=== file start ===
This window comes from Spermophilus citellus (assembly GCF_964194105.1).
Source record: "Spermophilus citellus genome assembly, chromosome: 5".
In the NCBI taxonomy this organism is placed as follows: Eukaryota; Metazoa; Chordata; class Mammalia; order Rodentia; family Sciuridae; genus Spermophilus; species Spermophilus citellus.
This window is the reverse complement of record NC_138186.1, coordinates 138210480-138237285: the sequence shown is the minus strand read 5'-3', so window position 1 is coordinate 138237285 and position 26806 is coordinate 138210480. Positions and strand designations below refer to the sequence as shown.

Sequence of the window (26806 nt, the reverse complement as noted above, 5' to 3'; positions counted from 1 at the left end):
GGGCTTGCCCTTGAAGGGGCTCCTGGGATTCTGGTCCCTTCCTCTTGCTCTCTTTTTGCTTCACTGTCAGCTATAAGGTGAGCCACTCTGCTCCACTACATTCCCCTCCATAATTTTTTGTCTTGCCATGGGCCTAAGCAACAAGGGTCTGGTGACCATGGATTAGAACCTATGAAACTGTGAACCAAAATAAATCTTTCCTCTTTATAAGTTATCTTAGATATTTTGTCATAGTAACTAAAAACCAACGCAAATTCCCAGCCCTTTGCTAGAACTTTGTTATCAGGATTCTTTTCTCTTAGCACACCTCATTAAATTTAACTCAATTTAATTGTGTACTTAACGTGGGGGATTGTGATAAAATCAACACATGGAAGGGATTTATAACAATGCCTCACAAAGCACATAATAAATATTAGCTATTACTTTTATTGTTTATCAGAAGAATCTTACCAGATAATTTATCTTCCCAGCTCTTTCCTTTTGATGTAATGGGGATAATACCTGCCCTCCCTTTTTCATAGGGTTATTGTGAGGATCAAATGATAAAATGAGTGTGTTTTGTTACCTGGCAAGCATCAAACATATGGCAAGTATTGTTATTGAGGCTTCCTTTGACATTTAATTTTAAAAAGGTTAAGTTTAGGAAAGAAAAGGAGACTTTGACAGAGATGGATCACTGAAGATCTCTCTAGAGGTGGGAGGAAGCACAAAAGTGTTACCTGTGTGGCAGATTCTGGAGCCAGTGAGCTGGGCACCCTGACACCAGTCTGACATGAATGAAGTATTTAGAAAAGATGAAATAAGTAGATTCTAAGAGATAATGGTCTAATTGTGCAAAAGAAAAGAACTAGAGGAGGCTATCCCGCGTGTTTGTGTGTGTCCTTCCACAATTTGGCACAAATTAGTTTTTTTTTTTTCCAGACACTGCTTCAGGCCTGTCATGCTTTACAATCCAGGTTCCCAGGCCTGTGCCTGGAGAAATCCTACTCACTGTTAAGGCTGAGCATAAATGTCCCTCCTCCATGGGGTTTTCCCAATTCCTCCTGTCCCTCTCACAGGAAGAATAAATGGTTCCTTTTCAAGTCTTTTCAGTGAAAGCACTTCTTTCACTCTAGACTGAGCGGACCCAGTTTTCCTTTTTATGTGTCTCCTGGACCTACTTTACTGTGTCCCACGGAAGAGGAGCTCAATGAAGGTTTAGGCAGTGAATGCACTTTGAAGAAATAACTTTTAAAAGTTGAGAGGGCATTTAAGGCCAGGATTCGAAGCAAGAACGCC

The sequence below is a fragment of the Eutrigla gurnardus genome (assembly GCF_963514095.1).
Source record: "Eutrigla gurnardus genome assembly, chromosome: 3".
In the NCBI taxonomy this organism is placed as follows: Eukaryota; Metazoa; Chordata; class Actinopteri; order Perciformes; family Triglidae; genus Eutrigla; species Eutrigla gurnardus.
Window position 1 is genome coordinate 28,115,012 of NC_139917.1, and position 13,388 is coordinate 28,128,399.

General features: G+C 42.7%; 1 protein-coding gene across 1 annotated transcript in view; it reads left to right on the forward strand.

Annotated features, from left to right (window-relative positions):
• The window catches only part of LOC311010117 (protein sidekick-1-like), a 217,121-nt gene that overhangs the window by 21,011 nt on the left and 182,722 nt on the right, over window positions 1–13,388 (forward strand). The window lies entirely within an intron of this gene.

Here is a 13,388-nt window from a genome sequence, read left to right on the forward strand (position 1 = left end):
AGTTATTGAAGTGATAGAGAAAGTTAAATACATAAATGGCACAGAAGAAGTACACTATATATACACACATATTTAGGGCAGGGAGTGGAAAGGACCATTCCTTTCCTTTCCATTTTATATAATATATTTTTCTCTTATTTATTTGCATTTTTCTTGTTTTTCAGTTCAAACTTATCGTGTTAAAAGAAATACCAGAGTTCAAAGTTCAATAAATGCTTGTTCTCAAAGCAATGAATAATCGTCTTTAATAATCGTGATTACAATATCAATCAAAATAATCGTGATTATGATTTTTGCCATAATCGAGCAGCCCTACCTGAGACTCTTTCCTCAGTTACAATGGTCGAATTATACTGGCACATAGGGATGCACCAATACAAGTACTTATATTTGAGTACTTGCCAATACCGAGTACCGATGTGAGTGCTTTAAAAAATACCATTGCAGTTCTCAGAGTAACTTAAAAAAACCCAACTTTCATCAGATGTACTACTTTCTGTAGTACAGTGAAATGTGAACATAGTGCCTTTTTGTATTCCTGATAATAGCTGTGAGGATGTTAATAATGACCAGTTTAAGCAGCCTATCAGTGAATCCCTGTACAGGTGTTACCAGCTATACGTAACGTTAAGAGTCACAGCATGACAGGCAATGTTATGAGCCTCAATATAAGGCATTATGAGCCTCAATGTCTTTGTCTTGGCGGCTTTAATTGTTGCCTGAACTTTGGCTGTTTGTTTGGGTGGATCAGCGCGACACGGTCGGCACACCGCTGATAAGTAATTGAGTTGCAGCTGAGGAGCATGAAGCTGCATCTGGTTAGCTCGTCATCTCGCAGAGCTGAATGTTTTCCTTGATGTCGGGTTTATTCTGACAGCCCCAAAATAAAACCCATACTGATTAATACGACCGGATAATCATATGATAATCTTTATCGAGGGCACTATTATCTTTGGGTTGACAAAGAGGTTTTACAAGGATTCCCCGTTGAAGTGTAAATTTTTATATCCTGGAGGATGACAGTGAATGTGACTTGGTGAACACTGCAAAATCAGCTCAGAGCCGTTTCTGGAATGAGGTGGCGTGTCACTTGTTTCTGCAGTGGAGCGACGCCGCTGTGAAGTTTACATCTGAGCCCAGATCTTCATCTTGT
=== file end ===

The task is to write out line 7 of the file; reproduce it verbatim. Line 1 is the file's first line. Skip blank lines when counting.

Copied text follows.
The sequence below is a fragment of the Eutrigla gurnardus genome (assembly GCF_963514095.1).